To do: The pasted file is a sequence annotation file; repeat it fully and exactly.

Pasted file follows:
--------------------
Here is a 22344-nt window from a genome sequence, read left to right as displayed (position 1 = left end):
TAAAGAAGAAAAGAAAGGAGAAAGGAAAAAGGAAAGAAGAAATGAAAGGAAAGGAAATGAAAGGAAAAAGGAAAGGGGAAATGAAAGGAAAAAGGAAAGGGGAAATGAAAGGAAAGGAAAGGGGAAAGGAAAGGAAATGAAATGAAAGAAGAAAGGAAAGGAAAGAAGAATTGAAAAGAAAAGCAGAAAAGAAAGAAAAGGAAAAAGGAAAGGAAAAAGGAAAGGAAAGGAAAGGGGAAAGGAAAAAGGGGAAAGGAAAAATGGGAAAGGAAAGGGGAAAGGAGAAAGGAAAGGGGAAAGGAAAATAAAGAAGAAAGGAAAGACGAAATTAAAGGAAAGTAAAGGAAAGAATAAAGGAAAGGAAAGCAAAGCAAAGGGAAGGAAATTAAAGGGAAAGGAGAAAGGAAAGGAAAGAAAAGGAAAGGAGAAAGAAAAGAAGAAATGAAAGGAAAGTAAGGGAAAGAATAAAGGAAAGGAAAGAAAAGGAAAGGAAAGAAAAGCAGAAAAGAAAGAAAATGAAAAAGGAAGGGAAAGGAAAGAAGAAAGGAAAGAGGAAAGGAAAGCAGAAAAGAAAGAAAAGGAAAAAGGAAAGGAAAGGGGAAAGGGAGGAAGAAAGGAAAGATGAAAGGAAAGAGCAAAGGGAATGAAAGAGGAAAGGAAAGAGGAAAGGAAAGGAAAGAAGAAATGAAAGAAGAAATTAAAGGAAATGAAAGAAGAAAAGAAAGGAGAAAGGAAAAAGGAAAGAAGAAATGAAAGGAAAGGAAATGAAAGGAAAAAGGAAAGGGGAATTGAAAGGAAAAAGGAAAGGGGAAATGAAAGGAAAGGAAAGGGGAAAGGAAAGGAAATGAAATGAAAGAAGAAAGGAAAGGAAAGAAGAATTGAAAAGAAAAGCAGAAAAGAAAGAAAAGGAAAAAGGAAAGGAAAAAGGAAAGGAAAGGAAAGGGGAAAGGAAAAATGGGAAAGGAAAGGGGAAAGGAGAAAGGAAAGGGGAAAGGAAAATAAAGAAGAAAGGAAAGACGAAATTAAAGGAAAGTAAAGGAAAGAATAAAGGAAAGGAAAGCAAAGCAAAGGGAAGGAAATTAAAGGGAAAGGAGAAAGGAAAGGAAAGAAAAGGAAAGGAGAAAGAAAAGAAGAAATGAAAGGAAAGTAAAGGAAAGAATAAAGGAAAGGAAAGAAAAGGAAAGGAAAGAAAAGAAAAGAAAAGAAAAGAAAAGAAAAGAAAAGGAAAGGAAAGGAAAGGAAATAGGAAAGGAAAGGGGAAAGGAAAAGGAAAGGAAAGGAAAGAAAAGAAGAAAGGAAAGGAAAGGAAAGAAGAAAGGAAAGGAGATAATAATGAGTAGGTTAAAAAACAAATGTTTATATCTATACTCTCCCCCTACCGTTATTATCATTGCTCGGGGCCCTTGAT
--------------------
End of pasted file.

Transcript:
Here is a 22344-nt window from a genome sequence, read left to right as displayed (position 1 = left end):
TAAAGAAGAAAAGAAAGGAGAAAGGAAAAAGGAAAGAAGAAATGAAAGGAAAGGAAATGAAAGGAAAAAGGAAAGGGGAAATGAAAGGAAAAAGGAAAGGGGAAATGAAAGGAAAGGAAAGGGGAAAGGAAAGGAAATGAAATGAAAGAAGAAAGGAAAGGAAAGAAGAATTGAAAAGAAAAGCAGAAAAGAAAGAAAAGGAAAAAGGAAAGGAAAAAGGAAAGGAAAGGAAAGGGGAAAGGAAAAAGGGGAAAGGAAAAATGGGAAAGGAAAGGGGAAAGGAGAAAGGAAAGGGGAAAGGAAAATAAAGAAGAAAGGAAAGACGAAATTAAAGGAAAGTAAAGGAAAGAATAAAGGAAAGGAAAGCAAAGCAAAGGGAAGGAAATTAAAGGGAAAGGAGAAAGGAAAGGAAAGAAAAGGAAAGGAGAAAGAAAAGAAGAAATGAAAGGAAAGTAAGGGAAAGAATAAAGGAAAGGAAAGAAAAGGAAAGGAAAGAAAAGCAGAAAAGAAAGAAAATGAAAAAGGAAGGGAAAGGAAAGAAGAAAGGAAAGAGGAAAGGAAAGCAGAAAAGAAAGAAAAGGAAAAAGGAAAGGAAAGGGGAAAGGGAGGAAGAAAGGAAAGATGAAAGGAAAGAGCAAAGGGAATGAAAGAGGAAAGGAAAGAGGAAAGGAAAGGAAAGAAGAAATGAAAGAAGAAATTAAAGGAAATGAAAGAAGAAAAGAAAGGAGAAAGGAAAAAGGAAAGAAGAAATGAAAGGAAAGGAAATGAAAGGAAAAAGGAAAGGGGAATTGAAAGGAAAAAGGAAAGGGGAAATGAAAGGAAAGGAAAGGGGAAAGGAAAGGAAATGAAATGAAAGAAGAAAGGAAAGGAAAGAAGAATTGAAAAGAAAAGCAGAAAAGAAAGAAAAGGAAAAAGGAAAGGAAAAAGGAAAGGAAAGGAAAGGGGAAAGGAAAAATGGGAAAGGAAAGGGGAAAGGAGAAAGGAAAGGGGAAAGGAAAATAAAGAAGAAAGGAAAGACGAAATTAAAGGAAAGTAAAGGAAAGAATAAAGGAAAGGAAAGCAAAGCAAAGGGAAGGAAATTAAAGGGAAAGGAGAAAGGAAAGGAAAGAAAAGGAAAGGAGAAAGAAAAGAAGAAATGAAAGGAAAGTAAAGGAAAGAATAAAGGAAAGGAAAGAAAAGGAAAGGAAAGAAAAGAAAAGAAAAGAAAAGAAAAGAAAAGAAAAGGAAAGGAAAGGAAAGGAAATAGGAAAGGAAAGGGGAAAGGAAAAGGAAAGGAAAGGAAAGAAAAGAAGAAAGGAAAGGAAAGGAAAGAAGAAAGGAAAGGAGATAATAATGAGTAGGTTAAAAAACAAATGTTTATATCTATACTCTCCCCCTACCGTTATTATCATTGCTCGGGGCCCTTGAT